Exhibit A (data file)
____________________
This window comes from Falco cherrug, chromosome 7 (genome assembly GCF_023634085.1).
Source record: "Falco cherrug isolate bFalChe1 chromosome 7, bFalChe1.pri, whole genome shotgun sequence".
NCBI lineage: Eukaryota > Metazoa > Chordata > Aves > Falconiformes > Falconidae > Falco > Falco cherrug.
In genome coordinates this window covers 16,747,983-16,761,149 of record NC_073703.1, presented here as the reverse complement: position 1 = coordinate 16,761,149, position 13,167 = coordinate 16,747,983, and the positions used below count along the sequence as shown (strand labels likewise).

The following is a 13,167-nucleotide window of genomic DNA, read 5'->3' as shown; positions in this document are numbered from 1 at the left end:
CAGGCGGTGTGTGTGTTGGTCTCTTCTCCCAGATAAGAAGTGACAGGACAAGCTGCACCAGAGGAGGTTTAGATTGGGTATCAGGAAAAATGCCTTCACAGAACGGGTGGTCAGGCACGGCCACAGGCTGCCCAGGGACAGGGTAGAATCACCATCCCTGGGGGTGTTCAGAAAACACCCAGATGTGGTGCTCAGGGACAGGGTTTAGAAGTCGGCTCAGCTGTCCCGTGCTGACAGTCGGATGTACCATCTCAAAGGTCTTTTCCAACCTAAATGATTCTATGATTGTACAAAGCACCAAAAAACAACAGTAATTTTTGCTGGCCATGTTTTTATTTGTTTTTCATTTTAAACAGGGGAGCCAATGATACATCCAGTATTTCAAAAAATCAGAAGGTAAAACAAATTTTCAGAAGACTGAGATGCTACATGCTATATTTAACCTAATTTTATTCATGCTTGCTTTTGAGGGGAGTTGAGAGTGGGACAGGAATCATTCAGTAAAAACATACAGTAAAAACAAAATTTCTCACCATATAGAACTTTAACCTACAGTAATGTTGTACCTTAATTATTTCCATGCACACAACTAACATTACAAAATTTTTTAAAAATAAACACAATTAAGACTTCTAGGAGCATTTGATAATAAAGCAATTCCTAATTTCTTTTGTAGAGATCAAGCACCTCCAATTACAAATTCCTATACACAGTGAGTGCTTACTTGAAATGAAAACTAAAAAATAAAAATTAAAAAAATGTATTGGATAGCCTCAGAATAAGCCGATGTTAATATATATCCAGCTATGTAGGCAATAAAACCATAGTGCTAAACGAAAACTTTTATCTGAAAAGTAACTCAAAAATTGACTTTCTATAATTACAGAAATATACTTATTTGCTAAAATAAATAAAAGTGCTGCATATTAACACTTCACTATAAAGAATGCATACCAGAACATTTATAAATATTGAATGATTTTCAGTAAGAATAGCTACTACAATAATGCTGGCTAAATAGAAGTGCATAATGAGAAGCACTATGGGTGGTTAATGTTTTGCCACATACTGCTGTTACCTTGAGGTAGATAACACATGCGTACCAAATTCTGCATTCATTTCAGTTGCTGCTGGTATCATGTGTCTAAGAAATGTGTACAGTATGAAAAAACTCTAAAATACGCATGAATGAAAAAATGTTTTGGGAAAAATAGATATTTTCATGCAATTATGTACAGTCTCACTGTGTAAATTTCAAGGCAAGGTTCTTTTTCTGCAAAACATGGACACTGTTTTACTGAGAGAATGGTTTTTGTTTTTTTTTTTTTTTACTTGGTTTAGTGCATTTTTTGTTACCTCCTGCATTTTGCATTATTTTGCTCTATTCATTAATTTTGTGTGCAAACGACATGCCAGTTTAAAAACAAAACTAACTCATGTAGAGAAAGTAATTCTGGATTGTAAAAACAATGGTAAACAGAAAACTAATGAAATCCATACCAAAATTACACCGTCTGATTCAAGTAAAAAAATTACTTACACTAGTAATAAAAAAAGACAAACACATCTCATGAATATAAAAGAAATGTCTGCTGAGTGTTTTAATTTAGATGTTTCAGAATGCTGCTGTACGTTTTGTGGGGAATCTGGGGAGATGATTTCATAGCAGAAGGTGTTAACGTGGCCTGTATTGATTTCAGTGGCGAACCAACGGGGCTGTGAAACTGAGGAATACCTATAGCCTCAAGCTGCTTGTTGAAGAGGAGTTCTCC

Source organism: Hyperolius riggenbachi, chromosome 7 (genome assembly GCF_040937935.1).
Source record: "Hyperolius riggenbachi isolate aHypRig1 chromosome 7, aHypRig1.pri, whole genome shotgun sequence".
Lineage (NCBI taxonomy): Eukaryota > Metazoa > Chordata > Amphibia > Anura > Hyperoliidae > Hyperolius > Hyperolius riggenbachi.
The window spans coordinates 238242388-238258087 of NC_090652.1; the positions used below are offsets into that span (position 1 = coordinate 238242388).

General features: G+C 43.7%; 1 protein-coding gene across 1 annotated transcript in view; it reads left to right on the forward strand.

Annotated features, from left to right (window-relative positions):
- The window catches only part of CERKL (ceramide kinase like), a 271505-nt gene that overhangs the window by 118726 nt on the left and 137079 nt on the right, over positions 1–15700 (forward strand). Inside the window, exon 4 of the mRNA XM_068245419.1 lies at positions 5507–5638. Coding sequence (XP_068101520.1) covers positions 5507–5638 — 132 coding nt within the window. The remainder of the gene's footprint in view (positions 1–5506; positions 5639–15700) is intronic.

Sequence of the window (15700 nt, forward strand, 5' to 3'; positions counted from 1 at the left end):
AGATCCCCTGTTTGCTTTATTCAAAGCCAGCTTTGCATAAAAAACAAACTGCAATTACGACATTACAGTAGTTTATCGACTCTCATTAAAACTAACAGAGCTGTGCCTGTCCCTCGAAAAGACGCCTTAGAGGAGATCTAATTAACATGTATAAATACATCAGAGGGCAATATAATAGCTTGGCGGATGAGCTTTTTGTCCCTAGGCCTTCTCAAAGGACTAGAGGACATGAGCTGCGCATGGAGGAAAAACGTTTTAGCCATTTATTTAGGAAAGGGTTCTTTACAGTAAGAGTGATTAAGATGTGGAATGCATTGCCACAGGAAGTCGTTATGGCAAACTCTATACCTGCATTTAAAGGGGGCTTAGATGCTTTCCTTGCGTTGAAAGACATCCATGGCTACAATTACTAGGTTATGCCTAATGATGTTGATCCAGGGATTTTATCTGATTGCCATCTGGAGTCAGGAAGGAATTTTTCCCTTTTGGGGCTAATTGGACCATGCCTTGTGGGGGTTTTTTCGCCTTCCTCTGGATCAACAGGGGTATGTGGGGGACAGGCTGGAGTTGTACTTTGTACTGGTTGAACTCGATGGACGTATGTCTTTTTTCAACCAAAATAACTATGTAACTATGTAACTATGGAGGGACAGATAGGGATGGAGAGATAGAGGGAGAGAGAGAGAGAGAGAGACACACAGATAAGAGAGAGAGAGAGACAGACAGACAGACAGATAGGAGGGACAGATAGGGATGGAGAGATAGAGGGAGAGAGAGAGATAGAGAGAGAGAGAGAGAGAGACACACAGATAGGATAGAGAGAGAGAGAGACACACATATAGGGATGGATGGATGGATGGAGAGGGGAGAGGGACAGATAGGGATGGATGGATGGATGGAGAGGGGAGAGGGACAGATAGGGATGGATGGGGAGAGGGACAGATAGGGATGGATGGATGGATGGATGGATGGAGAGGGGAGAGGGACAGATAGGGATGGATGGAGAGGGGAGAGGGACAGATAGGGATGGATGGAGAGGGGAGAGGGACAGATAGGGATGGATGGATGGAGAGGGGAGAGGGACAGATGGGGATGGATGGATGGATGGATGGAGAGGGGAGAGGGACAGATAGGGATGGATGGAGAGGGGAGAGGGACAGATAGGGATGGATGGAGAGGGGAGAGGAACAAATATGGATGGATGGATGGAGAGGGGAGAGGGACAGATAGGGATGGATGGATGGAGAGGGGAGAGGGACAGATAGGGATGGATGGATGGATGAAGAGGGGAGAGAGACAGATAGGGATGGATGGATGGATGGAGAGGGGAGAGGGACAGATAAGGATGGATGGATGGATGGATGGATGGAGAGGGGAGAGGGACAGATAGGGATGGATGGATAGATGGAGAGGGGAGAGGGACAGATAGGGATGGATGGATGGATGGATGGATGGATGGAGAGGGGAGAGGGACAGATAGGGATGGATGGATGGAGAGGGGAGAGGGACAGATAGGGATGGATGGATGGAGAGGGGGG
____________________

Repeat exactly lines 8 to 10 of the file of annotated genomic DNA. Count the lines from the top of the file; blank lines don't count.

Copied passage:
Source record: "Hyperolius riggenbachi isolate aHypRig1 chromosome 7, aHypRig1.pri, whole genome shotgun sequence".
Lineage (NCBI taxonomy): Eukaryota > Metazoa > Chordata > Amphibia > Anura > Hyperoliidae > Hyperolius > Hyperolius riggenbachi.
The window spans coordinates 238242388-238258087 of NC_090652.1; the positions used below are offsets into that span (position 1 = coordinate 238242388).